In March 2018, the Company completed a follow-on public offering in which the Company sold 8,117,647 shares of common stock at a price of $8.50 per share, which included 1,058,823 shares issued pursuant to the underwriters’ exercise of their option to purchase additional shares of common stock. The aggregate net proceeds received by the Company from the offering were approximately $64.9 million, net of underwriting discounts and commissions and offering expenses payable by the Company.

 

2. Summary of Significant Accounting Policies

 

Basis of Presentation

 

The accompanying condensed consolidated financial statements have been prepared in conformity with accounting principles generally accepted in the United States of America (“U.S. GAAP”). The Company’s functional and reporting currency is the U.S. dollar. The accompanying condensed consolidated financial statements have been prepared on a going-concern basis, which contemplates the realization of assets and discharge of liabilities in the normal course of business. Since its inception, the Company has incurred significant losses and negative cash flows from operations. During the six months ended June  30, 2018, the Company incurred a net loss of $25.9 million and used $21.9 million of cash in operations. As of June  30, 2018, the Company had an accumulated deficit of $149.5 million and cash, cash equivalents and marketable securities of $133.2  million. The Company has financed its operations primarily with the proceeds from the sale of stock. The Company will need to raise additional capital to meet its business objectives. The Company believes that its current cash, cash equivalents and marketable securities will be sufficient to fund its planned expenditures and meet its obligations through at least the next twelve months from the issuance of these financial statements.

 

Unaudited Interim Financial Information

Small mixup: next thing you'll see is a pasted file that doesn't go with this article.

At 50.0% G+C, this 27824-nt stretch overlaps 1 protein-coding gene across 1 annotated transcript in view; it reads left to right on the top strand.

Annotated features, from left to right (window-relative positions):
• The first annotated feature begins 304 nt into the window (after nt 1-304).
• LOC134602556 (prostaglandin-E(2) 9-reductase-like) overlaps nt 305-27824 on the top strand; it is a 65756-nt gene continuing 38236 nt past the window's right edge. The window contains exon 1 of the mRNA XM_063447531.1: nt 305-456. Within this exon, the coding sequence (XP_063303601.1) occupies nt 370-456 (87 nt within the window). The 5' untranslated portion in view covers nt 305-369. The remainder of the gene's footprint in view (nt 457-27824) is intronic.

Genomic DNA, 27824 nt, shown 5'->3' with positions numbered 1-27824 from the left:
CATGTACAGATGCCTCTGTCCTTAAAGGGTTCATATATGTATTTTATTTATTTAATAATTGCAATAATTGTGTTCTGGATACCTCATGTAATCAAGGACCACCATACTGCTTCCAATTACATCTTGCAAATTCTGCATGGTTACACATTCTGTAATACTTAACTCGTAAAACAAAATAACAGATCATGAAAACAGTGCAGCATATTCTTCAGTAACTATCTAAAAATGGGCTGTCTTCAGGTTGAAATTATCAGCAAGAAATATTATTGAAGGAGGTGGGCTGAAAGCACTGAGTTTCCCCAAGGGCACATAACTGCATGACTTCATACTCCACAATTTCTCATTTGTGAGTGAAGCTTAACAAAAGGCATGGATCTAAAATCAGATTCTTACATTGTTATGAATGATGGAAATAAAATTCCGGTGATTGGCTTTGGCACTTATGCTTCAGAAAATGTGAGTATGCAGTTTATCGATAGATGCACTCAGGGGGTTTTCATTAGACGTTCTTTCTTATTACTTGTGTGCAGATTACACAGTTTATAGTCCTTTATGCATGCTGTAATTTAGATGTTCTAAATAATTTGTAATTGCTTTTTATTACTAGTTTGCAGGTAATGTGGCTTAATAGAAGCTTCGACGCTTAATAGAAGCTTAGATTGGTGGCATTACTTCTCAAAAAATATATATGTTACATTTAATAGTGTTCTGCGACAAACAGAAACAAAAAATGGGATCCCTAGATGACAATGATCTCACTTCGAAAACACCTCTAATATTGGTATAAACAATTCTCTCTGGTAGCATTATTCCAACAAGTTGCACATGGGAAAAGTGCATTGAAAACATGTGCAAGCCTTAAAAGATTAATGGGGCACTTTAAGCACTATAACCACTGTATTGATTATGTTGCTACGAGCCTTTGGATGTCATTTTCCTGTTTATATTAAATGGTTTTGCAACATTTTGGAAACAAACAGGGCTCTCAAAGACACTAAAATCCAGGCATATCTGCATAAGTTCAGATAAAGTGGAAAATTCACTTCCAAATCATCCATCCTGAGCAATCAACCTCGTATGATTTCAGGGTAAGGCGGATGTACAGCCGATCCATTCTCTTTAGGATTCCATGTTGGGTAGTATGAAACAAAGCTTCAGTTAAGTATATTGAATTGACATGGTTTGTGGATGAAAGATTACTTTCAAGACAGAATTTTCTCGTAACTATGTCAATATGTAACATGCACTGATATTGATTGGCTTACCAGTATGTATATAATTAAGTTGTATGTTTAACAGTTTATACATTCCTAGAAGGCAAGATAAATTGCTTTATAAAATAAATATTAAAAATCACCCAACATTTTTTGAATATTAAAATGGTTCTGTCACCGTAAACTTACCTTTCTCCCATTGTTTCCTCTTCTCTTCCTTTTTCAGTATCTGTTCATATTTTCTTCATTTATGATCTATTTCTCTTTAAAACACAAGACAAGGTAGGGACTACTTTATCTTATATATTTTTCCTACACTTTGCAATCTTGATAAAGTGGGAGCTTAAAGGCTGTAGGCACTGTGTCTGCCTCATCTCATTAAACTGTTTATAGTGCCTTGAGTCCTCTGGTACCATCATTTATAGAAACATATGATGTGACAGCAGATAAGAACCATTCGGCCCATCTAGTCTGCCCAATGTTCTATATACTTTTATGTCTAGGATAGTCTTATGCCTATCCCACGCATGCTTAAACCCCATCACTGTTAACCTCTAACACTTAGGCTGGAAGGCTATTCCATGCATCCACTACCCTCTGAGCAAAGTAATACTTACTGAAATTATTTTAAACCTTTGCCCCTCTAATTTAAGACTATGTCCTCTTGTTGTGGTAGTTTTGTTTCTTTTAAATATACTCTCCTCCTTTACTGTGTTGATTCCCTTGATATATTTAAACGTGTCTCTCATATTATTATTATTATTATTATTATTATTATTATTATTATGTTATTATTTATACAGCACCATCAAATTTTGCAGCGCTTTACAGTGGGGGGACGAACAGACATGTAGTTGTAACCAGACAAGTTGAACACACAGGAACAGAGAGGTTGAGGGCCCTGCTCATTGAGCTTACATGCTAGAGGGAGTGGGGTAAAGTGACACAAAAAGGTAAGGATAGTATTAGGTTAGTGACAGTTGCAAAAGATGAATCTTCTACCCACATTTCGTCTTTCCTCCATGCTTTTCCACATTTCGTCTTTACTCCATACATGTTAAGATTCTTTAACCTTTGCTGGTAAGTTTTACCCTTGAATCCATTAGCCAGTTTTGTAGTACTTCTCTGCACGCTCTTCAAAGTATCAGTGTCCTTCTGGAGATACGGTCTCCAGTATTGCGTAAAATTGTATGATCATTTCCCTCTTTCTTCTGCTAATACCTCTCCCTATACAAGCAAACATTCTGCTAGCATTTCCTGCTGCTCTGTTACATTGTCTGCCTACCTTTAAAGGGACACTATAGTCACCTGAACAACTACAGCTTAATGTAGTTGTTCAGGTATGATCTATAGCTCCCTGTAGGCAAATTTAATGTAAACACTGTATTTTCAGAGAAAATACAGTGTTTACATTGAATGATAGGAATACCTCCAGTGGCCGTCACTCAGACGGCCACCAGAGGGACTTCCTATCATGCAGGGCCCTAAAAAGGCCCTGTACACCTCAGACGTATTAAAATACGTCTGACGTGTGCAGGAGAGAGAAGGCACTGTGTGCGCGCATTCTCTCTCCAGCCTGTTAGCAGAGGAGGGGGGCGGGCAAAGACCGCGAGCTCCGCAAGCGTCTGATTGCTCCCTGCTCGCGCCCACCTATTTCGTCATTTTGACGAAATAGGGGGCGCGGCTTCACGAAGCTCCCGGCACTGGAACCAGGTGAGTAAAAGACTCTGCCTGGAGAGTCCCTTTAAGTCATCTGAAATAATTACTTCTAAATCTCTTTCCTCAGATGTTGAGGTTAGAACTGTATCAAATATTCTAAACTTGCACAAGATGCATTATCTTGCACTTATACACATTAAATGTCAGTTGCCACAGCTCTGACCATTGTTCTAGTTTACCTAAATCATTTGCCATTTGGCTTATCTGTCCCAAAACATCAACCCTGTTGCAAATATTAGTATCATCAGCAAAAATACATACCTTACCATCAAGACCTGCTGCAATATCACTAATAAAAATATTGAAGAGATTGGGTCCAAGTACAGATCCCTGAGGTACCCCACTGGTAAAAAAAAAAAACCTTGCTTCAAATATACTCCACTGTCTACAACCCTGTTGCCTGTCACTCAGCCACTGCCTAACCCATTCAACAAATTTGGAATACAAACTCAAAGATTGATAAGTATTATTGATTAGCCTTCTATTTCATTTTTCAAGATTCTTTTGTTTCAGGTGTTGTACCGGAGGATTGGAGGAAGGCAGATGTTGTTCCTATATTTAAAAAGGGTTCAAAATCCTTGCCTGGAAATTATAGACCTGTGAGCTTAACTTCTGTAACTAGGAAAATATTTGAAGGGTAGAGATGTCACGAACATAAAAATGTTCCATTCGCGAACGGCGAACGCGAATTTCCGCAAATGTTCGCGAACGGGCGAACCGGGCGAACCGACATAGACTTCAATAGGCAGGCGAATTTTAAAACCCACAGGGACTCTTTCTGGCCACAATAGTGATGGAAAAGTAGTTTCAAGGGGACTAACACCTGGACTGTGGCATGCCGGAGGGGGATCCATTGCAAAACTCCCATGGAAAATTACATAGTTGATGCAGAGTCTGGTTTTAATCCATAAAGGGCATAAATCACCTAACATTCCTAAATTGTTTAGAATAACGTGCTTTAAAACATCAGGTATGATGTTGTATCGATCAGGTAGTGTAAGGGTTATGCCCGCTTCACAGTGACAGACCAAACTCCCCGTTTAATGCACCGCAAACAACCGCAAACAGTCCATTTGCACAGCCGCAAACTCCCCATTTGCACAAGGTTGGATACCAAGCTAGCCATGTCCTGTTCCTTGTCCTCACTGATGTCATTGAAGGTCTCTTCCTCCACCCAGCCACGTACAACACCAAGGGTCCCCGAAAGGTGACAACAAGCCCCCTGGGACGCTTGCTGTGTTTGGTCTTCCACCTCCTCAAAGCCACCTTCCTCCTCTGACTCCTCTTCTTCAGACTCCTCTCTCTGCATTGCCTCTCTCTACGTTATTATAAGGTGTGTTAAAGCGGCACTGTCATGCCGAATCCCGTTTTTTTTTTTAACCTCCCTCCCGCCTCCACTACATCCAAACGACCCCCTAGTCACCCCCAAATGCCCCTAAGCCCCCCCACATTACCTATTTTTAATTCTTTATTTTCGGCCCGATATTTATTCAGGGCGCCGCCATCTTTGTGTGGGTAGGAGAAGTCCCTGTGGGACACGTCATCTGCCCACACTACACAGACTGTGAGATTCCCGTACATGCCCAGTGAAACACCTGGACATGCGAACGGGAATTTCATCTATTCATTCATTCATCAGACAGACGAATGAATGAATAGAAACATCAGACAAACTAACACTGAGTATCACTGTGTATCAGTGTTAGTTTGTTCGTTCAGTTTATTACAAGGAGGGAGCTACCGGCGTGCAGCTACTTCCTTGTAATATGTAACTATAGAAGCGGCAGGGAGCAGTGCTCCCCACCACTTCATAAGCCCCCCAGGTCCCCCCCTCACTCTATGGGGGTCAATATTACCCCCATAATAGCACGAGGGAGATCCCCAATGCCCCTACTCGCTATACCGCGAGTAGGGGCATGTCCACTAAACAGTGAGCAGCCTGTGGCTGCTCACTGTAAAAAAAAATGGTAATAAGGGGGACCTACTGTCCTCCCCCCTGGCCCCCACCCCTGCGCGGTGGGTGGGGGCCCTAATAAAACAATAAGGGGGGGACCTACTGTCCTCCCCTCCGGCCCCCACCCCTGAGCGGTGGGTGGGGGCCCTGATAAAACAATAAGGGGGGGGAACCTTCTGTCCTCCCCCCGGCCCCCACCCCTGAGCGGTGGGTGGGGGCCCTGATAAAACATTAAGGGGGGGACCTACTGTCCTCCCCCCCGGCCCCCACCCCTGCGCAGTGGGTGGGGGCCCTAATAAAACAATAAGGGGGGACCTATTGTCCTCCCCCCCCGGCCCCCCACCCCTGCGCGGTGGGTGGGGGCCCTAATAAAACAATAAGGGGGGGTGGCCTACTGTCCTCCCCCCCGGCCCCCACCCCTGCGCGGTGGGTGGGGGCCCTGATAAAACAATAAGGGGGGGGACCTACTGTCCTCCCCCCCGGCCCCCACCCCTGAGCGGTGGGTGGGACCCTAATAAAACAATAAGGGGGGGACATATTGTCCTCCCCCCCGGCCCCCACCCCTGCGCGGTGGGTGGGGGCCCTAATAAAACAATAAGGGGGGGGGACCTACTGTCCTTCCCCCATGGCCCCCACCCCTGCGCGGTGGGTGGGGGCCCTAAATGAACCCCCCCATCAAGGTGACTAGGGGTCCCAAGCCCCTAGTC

The accompanying interim condensed consolidated financial statements and related disclosures are unaudited, have been prepared on the same basis as the annual financial statements and, in the opinion of management, reflect all adjustments, which include only normal recurring adjustments, necessary for a fair statement of the results of operations for the periods presented.

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The year-end condensed consolidated balance sheet data was derived from audited financial statements, but does not include all disclosures required by GAAP. The condensed consolidated results of operations for the three and six months ended June  30, 2018 are not necessarily indicative of the results to be expected for the full year or for any other future year or interim period. The accompanying condensed consolidated financial statements should be read in conjunction with the audited financial statements and the related notes for the year ended December 31, 2017 included in the Company’s Annual Report on Form 10-K filed with the SEC on March 1, 2018.

 

Use of Estimates

 

The preparation of the Company’s condensed consolidated financial statements in conformity with U.S. GAAP requires management to make estimates and assumptions that affect the amounts reported in the condensed consolidated financial statements and accompanying notes. Actual results could differ from such estimates.

 

Concentrations of Credit Risk and Other Risks and Uncertainties